"No!" I shouted, "If we shoot, it will not lead us to its nest. It does not know we are following it yet."
The men looked at me, angry that I had directed them, then at Teleas. "Listen to her," Teleas called to them all, "She knows their ways better than we do."
Suddenly, the edge of the plains was before us, dropping in a steep cliff to the water below. The dragon closed its massive wings and dove downwards, disappearing from our views. The men reined in their horses and peered over the edge of the cliff. I could see the tail of the dragon disappearing into a cave below us.
I slipped to the ground and studied the rock face below. "It's not far down," I said, "And there are enough footholds for us to make it to the nest."
"'Us'?" Darius sneered, "What makes you think you're coming?"
"He's right Eliana," Teleas interjected, "We'll take it from here. We have no use for you any more."
And that was it. I was easily dispensable to these men. I stared at them as they prepared to climb down the cliffs. "But my magic is nearly as strong as yours!"
Teleas's green eyes narrowed beneath his fiery red hair. "We have no need for your elven magic. Now, stay here and tend to the horses." With that, they disappeared over the edge of the cliff.
I dropped to the grass in frustration and glared out over the ocean. Teleas's large gray gelding tore at the grass just to my left. I could feel the presence of the five other horses the same way I could sense the dragon. I felt Darius' chestnut drifting farther away from the rest of the horses. "Come back," I thought. The horse snorted, then turned and rejoined the other geldings as they grazed behind me.
I did not understand how it worked, but I knew that it was not a human trait, so I kept it to myself. It was yet another characteristic of my elven ancestry. I ran my slender fingers up my jawbone to my ear and touched the slightly pointed tip, which normally remained covered by my raven-black hair.
My ears were only ever so slightly pointed, hardly a hint to what I truly was. Most could not see the difference unless they looked closely. Not that it really mattered. Everyone in Vegrandis already knew what I was. I kept them covered anyways.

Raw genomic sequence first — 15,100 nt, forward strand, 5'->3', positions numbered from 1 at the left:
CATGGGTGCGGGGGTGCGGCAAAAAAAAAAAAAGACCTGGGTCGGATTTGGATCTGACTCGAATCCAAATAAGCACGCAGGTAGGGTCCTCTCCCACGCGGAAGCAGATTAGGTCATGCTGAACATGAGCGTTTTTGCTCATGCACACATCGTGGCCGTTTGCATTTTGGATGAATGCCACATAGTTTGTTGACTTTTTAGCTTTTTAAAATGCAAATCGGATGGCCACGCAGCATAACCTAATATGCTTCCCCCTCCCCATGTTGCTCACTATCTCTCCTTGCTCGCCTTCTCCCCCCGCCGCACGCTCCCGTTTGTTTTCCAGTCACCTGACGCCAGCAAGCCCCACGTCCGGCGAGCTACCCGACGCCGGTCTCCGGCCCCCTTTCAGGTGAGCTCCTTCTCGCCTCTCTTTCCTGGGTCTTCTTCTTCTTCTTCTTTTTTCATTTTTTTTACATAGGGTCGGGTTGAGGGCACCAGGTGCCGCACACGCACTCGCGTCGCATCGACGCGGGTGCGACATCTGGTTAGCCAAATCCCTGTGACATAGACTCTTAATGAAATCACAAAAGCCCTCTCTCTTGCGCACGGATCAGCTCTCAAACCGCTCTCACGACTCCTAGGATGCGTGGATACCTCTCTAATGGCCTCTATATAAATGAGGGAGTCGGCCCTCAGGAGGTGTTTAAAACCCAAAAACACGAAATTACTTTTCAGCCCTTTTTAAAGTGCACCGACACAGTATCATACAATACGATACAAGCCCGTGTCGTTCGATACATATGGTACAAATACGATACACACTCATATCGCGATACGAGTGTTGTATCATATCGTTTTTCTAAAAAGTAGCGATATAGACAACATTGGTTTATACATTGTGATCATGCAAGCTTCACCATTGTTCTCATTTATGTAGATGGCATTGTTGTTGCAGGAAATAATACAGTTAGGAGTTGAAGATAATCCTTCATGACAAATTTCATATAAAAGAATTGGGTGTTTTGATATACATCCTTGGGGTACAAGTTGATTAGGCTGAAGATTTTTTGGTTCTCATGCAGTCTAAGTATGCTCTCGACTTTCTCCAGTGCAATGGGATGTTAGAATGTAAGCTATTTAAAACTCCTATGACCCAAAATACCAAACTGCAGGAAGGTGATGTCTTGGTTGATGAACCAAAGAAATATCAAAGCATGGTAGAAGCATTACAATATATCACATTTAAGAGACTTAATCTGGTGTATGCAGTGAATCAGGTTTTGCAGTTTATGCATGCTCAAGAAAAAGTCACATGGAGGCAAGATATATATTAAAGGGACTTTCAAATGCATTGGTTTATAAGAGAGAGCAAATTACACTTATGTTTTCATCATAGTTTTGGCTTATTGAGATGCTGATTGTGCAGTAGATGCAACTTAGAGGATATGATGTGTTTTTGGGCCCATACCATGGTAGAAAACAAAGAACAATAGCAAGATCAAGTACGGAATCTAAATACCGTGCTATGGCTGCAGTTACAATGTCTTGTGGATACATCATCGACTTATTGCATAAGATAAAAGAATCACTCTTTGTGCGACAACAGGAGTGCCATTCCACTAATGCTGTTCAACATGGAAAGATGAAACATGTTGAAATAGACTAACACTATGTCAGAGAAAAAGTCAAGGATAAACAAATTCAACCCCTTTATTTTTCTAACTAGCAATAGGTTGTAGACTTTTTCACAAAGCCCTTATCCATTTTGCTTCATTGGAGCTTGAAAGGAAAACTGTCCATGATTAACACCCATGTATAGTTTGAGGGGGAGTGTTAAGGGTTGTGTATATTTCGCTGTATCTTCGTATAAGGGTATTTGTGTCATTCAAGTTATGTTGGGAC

A chorus of shouts echoed up the walls of the cliffs, followed by a deep, earth-shaking roar. The dragon. The horses reared, eyes rolling, whinnying in fear. I jumped up, grabbing at every pair of reins within my reach. "It's okay," I thought, "Calm down. Calm. Steady."
One by one, the geldings stood still, their breaths coming in short bursts. I peered down towards where I knew the cave lay. Fire burst out of the mouth as if the doors to hell had opened within. Without another thought, I began to climb down the rocky cliff. I made as little noise as possible as I landed on the rock outcropping in front of the cave, though neither man nor dragon could have heard me over the deafening sounds of the battle inside. Cautiously, I peered into the cave's gaping mouth.
The dragon's great red form stood pressed against the back wall of the cave. The small party of hunters stood before it, their backs to me. Arrows flew at the dragon, tearing through paper-thin wings and bouncing off shining red scales. Why didn't they just end it already? I knew that either Teleas or Darius could have ended it easily enough with one spell. Why did they drag it on and cause the creature such pain?
The fire-breather slashed at the men with shining claws and teeth, but to no avail. The men were protected by Teleas's and Darius's powerful magic. The poor beast roared in pain and frustration as she was assaulted by both magic and weaponry. At last, a blast of magic brought the trembling dragon to her knees.
Tears stung the back of my eyes as I watched the scaly hide heaving with labored breath. As the six hunters stepped forward, the dragon attempted to pull herself forward towards a pile of brightly colored stones. No, eggs. Dragon's eggs. Her eggs.